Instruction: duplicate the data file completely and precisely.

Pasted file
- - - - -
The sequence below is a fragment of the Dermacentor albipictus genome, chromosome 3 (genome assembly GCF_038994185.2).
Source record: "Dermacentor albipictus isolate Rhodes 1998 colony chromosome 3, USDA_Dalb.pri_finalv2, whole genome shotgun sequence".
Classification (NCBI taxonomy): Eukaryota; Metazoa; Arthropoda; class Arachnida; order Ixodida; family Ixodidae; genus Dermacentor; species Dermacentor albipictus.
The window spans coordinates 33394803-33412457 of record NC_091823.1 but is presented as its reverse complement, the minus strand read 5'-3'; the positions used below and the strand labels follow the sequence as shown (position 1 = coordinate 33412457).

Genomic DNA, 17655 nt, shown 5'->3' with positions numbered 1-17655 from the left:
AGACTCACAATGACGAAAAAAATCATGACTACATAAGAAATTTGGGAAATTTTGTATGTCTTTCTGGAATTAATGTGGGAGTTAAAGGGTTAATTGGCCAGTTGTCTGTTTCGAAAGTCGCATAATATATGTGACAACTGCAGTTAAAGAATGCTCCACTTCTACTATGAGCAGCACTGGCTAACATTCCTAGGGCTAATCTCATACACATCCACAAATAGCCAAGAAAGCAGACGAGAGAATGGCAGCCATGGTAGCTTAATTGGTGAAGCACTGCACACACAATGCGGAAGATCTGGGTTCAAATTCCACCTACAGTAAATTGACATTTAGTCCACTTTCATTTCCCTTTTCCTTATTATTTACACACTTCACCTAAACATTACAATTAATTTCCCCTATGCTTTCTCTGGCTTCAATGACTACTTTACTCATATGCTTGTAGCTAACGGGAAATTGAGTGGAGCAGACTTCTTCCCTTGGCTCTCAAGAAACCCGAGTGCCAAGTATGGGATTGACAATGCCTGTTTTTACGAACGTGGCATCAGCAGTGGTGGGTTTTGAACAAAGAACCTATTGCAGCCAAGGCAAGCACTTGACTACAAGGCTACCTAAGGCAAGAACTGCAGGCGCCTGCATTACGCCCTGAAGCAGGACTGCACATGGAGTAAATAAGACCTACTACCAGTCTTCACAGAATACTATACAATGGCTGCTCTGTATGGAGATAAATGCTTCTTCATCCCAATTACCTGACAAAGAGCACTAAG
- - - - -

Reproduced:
The sequence below is a fragment of the Dermacentor albipictus genome, chromosome 3 (genome assembly GCF_038994185.2).
Source record: "Dermacentor albipictus isolate Rhodes 1998 colony chromosome 3, USDA_Dalb.pri_finalv2, whole genome shotgun sequence".
Classification (NCBI taxonomy): Eukaryota; Metazoa; Arthropoda; class Arachnida; order Ixodida; family Ixodidae; genus Dermacentor; species Dermacentor albipictus.
The window spans coordinates 33394803-33412457 of record NC_091823.1 but is presented as its reverse complement, the minus strand read 5'-3'; the positions used below and the strand labels follow the sequence as shown (position 1 = coordinate 33412457).

Genomic DNA, 17655 nt, shown 5'->3' with positions numbered 1-17655 from the left:
AGACTCACAATGACGAAAAAAATCATGACTACATAAGAAATTTGGGAAATTTTGTATGTCTTTCTGGAATTAATGTGGGAGTTAAAGGGTTAATTGGCCAGTTGTCTGTTTCGAAAGTCGCATAATATATGTGACAACTGCAGTTAAAGAATGCTCCACTTCTACTATGAGCAGCACTGGCTAACATTCCTAGGGCTAATCTCATACACATCCACAAATAGCCAAGAAAGCAGACGAGAGAATGGCAGCCATGGTAGCTTAATTGGTGAAGCACTGCACACACAATGCGGAAGATCTGGGTTCAAATTCCACCTACAGTAAATTGACATTTAGTCCACTTTCATTTCCCTTTTCCTTATTATTTACACACTTCACCTAAACATTACAATTAATTTCCCCTATGCTTTCTCTGGCTTCAATGACTACTTTACTCATATGCTTGTAGCTAACGGGAAATTGAGTGGAGCAGACTTCTTCCCTTGGCTCTCAAGAAACCCGAGTGCCAAGTATGGGATTGACAATGCCTGTTTTTACGAACGTGGCATCAGCAGTGGTGGGTTTTGAACAAAGAACCTATTGCAGCCAAGGCAAGCACTTGACTACAAGGCTACCTAAGGCAAGAACTGCAGGCGCCTGCATTACGCCCTGAAGCAGGACTGCACATGGAGTAAATAAGACCTACTACCAGTCTTCACAGAATACTATACAATGGCTGCTCTGTATGGAGATAAATGCTTCTTCATCCCAATTACCTGACAAAGAGCACTAAG